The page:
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Established as the nation’s capital, Washington, DC has been an historic destination from the get go. On a plot of land where the founders and architects of this epic country took their drinks, and their meals, the establishments that attracted them are poised to live in one way or another forever. Still plugging away, there are a few astonishingly old destinations where conversations happened that forever changed the course of human history. A lifestyle tour of our nation’s forefathers, here are some of the oldest bars, restaurants and destinations in DC.

Round Robin & Scotch Bar

A hotspot for politicians and literary behemoths since the mid-1800’s, Round Robin & Scotch Bar is quintessential American class. Patrons can sit in the same spot as Mark Twain, or Abraham Lincoln will nursing a mint julep and listening to the bar’s history from longtime barman and storyteller, Jim Hewes. Located off the lobby at the Willard Hotel, Round Robin has long impressed from serving presidential candidates in the 1800’s to earning the title of one of the Best Bars in America, by Esquire in 2013.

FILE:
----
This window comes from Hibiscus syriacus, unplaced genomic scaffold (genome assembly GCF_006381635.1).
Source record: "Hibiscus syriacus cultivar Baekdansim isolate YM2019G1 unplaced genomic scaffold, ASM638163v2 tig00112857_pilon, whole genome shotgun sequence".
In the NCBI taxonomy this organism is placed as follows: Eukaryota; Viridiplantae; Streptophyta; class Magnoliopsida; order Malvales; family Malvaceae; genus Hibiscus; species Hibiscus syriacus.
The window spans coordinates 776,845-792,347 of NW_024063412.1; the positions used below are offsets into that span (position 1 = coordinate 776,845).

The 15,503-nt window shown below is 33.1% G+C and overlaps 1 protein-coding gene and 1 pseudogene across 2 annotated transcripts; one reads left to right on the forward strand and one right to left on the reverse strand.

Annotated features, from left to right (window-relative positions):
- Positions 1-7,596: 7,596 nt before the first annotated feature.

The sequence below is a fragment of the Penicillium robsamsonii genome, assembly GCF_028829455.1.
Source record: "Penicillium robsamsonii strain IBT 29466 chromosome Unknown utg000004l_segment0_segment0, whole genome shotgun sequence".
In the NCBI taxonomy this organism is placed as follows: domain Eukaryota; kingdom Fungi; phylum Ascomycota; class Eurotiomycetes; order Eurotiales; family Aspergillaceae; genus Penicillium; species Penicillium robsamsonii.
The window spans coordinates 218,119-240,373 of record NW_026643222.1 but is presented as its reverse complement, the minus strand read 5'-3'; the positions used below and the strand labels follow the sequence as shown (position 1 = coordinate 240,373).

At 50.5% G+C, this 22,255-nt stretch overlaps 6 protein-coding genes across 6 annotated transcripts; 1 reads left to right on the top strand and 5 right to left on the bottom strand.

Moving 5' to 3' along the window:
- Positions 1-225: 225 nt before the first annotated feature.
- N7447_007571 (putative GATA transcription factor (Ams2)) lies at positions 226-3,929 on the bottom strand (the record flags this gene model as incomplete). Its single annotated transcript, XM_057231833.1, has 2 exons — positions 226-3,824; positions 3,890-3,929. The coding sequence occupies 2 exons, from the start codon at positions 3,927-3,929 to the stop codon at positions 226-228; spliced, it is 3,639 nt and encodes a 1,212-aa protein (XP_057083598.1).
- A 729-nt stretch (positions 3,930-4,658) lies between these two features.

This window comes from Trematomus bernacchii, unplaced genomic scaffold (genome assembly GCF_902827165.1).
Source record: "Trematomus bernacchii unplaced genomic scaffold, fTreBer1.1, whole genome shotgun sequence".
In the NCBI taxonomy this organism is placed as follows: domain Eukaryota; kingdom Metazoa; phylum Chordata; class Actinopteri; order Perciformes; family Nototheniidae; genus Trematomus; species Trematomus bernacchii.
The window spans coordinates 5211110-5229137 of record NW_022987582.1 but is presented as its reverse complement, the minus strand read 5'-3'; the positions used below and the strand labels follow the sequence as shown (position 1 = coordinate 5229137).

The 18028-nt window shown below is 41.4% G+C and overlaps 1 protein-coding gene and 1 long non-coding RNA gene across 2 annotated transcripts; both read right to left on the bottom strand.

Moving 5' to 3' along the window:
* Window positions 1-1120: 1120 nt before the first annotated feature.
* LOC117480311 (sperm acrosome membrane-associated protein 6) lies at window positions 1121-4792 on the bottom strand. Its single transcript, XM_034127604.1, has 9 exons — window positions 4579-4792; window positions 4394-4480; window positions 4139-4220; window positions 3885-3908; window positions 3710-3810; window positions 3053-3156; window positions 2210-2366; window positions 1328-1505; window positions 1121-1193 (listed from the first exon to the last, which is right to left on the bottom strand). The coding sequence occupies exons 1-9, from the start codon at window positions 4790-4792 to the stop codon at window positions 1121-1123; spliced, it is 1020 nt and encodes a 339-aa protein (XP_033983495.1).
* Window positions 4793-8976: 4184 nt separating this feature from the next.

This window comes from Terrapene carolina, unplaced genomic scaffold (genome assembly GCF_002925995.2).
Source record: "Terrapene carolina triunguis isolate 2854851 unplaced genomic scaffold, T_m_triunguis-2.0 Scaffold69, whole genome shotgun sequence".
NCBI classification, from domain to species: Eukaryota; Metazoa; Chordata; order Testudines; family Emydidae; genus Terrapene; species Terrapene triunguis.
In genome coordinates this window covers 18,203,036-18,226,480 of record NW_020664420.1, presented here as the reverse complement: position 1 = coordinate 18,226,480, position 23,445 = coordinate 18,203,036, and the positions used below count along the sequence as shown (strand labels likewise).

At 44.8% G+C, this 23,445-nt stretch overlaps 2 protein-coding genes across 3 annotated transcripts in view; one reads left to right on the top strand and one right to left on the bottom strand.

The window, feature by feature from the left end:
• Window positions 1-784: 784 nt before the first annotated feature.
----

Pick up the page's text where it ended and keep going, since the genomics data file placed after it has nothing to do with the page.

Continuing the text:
Round Robin & Scotch Bar1401 Pennsylvania Ave NW
Washington, DC 20004

Old Ebbitt Grill

Said by many to be Washington, DC’s oldest saloon, The Old Ebbitt Grill began as an inn with a bar in 1856. Roosevelt, Harding, and McKinley are just a few of the presidential figures who talked shop and sipped liquor at the Ebbitt’s original stand around bar. Over the years, the bar and restaurant has changed size, shape, location and ownership quite a few times. What’s maintained, are the relics and atmosphere of an institution that the city of Washington was never able to say goodbye to. Today, Old Ebbitt is an exceptional bar, restaurant and historical landmark. From smoked salmon crostinis to high end cocktails to raw seafood platters, Old Ebbitt’s food and drinks are as good as ever.

Old Ebbitt Grill
675 15th St NW
Washington, DC 20005

Home of the Commandants

According to the official website of the United States Marine Corps, “the Home of the Commandants has been home to all but the first two commandants, and is said to be the oldest, continuously occupied public building in Washington, DC.” The 8th & I Marine Barracks’ location was chosen by President Thomas Jefferson and the country’s second ever commandant of the Marine Corps, Lt. Col. William Ward Burrows. Now a timeless and active home for military leaders, the Home of the Commandants is about as far back as an historian, or a tourist can go into DC history. Over 200 years old, this magnificent institution is a historical gem that sidesteps the more obvious and well known landmarks of the National Mall.

Marine Barracks
8th & I Streets SE
Washington, DC 20003